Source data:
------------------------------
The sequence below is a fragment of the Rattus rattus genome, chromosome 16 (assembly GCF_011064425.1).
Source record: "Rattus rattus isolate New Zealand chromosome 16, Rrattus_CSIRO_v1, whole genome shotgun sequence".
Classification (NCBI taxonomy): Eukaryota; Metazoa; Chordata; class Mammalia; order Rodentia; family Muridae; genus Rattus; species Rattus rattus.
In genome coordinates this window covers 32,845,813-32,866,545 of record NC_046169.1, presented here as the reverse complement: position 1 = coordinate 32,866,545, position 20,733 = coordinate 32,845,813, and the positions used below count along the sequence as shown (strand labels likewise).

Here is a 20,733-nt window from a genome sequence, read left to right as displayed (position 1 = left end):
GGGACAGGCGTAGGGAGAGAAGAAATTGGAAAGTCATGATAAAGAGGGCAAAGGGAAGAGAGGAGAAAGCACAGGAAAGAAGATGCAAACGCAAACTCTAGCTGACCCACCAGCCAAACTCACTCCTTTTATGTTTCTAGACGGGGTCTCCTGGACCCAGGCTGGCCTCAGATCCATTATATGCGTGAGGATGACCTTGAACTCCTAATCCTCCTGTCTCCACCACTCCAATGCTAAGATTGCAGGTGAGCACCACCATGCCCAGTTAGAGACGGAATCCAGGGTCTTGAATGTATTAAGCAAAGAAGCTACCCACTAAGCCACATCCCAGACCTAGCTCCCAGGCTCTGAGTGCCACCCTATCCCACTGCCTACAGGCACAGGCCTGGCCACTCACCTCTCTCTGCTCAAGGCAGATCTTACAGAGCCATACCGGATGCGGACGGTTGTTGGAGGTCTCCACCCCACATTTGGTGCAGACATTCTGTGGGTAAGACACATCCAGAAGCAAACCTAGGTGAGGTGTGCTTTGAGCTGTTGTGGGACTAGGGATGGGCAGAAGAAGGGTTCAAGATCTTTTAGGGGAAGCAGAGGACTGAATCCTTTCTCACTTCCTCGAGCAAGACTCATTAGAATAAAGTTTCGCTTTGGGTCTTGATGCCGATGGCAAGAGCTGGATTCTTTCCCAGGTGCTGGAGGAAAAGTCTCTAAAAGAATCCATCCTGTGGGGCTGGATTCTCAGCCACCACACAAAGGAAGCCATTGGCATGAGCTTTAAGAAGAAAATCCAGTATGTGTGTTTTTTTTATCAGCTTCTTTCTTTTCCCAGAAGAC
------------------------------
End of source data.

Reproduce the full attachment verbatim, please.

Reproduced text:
The sequence below is a fragment of the Rattus rattus genome, chromosome 16 (assembly GCF_011064425.1).
Source record: "Rattus rattus isolate New Zealand chromosome 16, Rrattus_CSIRO_v1, whole genome shotgun sequence".
Classification (NCBI taxonomy): Eukaryota; Metazoa; Chordata; class Mammalia; order Rodentia; family Muridae; genus Rattus; species Rattus rattus.
In genome coordinates this window covers 32,845,813-32,866,545 of record NC_046169.1, presented here as the reverse complement: position 1 = coordinate 32,866,545, position 20,733 = coordinate 32,845,813, and the positions used below count along the sequence as shown (strand labels likewise).

Here is a 20,733-nt window from a genome sequence, read left to right as displayed (position 1 = left end):
GGGACAGGCGTAGGGAGAGAAGAAATTGGAAAGTCATGATAAAGAGGGCAAAGGGAAGAGAGGAGAAAGCACAGGAAAGAAGATGCAAACGCAAACTCTAGCTGACCCACCAGCCAAACTCACTCCTTTTATGTTTCTAGACGGGGTCTCCTGGACCCAGGCTGGCCTCAGATCCATTATATGCGTGAGGATGACCTTGAACTCCTAATCCTCCTGTCTCCACCACTCCAATGCTAAGATTGCAGGTGAGCACCACCATGCCCAGTTAGAGACGGAATCCAGGGTCTTGAATGTATTAAGCAAAGAAGCTACCCACTAAGCCACATCCCAGACCTAGCTCCCAGGCTCTGAGTGCCACCCTATCCCACTGCCTACAGGCACAGGCCTGGCCACTCACCTCTCTCTGCTCAAGGCAGATCTTACAGAGCCATACCGGATGCGGACGGTTGTTGGAGGTCTCCACCCCACATTTGGTGCAGACATTCTGTGGGTAAGACACATCCAGAAGCAAACCTAGGTGAGGTGTGCTTTGAGCTGTTGTGGGACTAGGGATGGGCAGAAGAAGGGTTCAAGATCTTTTAGGGGAAGCAGAGGACTGAATCCTTTCTCACTTCCTCGAGCAAGACTCATTAGAATAAAGTTTCGCTTTGGGTCTTGATGCCGATGGCAAGAGCTGGATTCTTTCCCAGGTGCTGGAGGAAAAGTCTCTAAAAGAATCCATCCTGTGGGGCTGGATTCTCAGCCACCACACAAAGGAAGCCATTGGCATGAGCTTTAAGAAGAAAATCCAGTATGTGTGTTTTTTTTATCAGCTTCTTTCTTTTCCCAGAAGAC